Common mistakes made by employers when dismissing staff
13th July 2012
Dismissing staff can be a difficult and lengthy process for employers. Further, if the correct procedure is not followed an employer faces the risk of having to defend a costly employment tribunal claim.
In our experience, employers will often make one of several common mistakes when dismissing staff. These include:
1) Failing to make clear the allegations against the employee. It is important that from the outset the employer has clearly set out the conduct they are alleging the employee has displayed, as well as their concerns associated with the conduct. Just as important is the need to adhere to this argument throughout the dismissal process to ensure consistency and avoid any argument suggesting the reason for dismissal is a false pretext for discrimination.
2) Giving the wrong reason for dismissal. The line between dismissal based on conduct and dismissal based on capability become blurred. However it is important to distinguish between the two and state the correct reason. Under no circumstances should an employer state capability as the reason for dismissal when the real reason is conduct simply for the purpose of avoiding confrontation, or for any other reason.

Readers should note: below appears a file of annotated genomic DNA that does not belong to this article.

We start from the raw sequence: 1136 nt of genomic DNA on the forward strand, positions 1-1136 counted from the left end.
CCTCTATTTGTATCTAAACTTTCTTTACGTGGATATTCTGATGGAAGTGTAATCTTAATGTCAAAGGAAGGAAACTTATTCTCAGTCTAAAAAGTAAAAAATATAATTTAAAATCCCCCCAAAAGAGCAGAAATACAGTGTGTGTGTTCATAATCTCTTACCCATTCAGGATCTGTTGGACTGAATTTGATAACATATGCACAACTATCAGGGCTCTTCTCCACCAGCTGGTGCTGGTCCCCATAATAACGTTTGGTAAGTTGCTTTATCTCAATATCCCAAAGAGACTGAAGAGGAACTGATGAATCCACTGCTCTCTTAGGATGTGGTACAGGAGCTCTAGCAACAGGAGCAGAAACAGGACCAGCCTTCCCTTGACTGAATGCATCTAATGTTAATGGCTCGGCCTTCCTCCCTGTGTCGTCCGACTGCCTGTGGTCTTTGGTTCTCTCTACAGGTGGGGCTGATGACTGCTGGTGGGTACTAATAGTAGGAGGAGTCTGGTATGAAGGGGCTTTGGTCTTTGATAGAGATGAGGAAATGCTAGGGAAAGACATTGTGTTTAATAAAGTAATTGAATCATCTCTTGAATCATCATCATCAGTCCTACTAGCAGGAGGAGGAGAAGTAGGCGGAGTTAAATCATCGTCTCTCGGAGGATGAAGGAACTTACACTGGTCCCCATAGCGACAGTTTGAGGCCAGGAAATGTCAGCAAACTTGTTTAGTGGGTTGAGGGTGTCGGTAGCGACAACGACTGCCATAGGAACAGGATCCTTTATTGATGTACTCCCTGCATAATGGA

3) Failing to investigate the facts surrounding the dismissal. It is imperative that an employer fully investigate the circumstances surrounding a dismissal and give equal attention to evidence for and against the employee’s case, ensuring the views of the employee are sought and given appropriate weight.
4) Not examining available documentation relating to the employee. It is essential that employers review any documentation that may be available that relates to the employee e.g. performance reviews, appraisals, disciplinary notices and contracts. These may offer support for or against the employee’s position and as such should not be overlooked.
5) Ignoring a medical report. If an employee provides an employer with a medical report, it is important the employer acts upon any recommendations it makes and do not ignore them.
6) Not offering an appeal or conducting a bias appeal process. It is recommended that employers do not focus on the technicalities of the stated grounds for appeal. Employers should allow the employee to present their case as they would have liked to have done so in the first instance.
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Chartered Legal Executive in Employment & Litigation Teams
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